Molecular evolution of the VacA p55 binding domain of Helicobacter pylori in mestizos from a high gastric cancer region of Colombia
Gutiérrez Escobar, Andrés J. | 2019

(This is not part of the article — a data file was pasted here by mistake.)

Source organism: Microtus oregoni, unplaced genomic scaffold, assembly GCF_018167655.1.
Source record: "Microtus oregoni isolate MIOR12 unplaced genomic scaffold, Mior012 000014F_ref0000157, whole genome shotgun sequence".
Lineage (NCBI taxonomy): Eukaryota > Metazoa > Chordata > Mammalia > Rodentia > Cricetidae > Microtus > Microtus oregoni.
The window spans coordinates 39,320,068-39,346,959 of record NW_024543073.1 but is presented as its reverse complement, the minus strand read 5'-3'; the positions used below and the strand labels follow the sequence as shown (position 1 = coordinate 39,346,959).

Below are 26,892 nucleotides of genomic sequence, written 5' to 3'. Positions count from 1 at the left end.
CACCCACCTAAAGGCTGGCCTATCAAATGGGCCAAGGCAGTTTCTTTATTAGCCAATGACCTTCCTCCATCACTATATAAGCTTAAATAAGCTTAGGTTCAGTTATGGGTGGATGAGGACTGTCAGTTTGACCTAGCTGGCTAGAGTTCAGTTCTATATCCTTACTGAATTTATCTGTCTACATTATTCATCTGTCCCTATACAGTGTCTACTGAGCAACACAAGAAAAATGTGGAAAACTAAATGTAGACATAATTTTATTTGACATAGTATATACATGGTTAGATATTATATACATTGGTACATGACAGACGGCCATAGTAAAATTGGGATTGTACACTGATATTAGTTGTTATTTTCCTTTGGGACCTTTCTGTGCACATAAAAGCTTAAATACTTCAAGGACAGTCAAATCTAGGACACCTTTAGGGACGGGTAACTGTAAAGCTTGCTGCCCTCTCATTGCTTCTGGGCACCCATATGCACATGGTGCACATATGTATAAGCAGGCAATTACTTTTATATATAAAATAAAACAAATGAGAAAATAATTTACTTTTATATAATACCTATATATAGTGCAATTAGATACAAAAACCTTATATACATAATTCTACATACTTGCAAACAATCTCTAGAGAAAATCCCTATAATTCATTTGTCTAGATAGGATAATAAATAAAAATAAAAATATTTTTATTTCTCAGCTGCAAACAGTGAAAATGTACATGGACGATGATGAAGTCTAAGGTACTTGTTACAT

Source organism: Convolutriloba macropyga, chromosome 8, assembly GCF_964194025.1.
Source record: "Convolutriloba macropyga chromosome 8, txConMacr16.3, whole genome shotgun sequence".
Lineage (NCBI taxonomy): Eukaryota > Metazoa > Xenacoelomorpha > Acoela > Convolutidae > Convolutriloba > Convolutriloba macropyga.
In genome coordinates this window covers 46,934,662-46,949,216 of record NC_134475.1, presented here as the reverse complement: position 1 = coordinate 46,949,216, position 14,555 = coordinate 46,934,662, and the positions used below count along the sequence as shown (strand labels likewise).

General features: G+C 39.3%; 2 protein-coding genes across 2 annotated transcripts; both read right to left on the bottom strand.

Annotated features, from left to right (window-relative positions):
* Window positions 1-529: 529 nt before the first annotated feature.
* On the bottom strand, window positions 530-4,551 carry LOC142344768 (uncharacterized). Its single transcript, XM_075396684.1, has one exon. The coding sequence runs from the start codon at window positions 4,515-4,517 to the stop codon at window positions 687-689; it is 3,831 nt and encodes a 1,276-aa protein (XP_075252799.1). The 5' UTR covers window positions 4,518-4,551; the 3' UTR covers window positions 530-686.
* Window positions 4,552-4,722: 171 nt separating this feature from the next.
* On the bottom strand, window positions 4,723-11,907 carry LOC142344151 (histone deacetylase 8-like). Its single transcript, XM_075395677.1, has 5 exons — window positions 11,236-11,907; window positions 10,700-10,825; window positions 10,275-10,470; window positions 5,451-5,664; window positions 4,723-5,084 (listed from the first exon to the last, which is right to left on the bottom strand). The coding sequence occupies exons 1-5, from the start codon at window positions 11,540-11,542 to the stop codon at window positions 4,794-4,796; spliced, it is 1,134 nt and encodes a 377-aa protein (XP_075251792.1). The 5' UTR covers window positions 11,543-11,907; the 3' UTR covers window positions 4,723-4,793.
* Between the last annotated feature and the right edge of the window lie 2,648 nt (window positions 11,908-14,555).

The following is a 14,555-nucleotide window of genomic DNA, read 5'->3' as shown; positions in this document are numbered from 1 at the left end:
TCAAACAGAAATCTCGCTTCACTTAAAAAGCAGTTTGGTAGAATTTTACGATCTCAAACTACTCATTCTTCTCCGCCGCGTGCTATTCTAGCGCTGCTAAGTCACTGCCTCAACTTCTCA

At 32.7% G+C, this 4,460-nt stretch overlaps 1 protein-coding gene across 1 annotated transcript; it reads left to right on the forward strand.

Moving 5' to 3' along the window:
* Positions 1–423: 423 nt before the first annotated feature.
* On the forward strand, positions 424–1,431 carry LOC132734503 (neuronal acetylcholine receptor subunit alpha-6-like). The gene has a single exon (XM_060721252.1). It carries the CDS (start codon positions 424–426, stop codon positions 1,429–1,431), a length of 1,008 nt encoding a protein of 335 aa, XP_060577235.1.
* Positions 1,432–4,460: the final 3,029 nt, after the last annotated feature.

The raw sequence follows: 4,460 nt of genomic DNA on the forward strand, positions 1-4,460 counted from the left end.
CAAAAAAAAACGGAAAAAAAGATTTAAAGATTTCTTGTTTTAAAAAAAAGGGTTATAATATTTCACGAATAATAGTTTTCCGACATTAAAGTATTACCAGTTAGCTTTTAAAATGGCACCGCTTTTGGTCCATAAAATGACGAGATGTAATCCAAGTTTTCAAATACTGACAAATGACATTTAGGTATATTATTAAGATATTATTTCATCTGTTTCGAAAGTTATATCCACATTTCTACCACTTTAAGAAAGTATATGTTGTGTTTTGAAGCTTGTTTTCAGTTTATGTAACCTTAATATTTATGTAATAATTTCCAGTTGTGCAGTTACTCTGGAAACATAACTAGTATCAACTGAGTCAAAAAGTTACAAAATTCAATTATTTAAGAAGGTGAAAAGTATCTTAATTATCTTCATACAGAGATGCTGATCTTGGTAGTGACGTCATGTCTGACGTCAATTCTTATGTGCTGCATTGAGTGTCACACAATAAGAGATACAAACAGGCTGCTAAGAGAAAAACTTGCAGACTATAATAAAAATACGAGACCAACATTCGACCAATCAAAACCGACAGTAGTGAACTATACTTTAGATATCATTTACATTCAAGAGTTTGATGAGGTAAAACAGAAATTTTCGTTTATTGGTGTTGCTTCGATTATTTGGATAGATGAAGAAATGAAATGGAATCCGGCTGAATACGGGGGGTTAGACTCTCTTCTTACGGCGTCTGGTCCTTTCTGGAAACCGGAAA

The stomach bacterium Helicobacter pylori is one of the most prevalent pathogens in humans, closely linked with serious diseases such as gastric cancer. The microbe has been associated with its host for more than 100,000 years and escorted modern humans out of Africa. H. pylori is predominantly transmitted within families and dispersed globally, resulting in distinct phylogeographic patterns, which can be utilized to investigate migrations and bioturbation events in human history. Latin America was affected by several human migratory waves due to the Spanish colonisation that drastically changed the genetic load and composition of the bacteria and its host. Genetic evidence indicates that independent evolutionary lines of H. pylori have evolved in mestizos from Colombia and other countries in the region during more than 500 years since colonisation. The vacuolating cytotoxin VacA represents a major virulence factor of the pathogen comprising two domains, p33 and p55, the latter of which is essential for binding to the host epithelial cell. The evolution of the VacA toxin in Colombia has been strongly biased due to the effects of Spanish colonization. However, the variation patterns and microevolution of the p55 domain have not yet been described for this population. In the present study, we determined the genetic polymorphisms and deviations in the neutral model of molecular evolution in the p55 domain of 101 clinical H. pylori isolates collected in Bogotá, a city located in Andean mountains characterized by its high gastric cancer risk and its dominant mestizo population. The microevolutionary patterns of the p55 domain were shaped by recombination, purifying and episodic diversifying positive selection. Furthermore, amino acid positions 261 and 321 in the p55 domain of VacA show a high variability among mestizos clinical subsets, suggesting that natural selection in H. pylori may operate differentially in patients with different gastric diseases.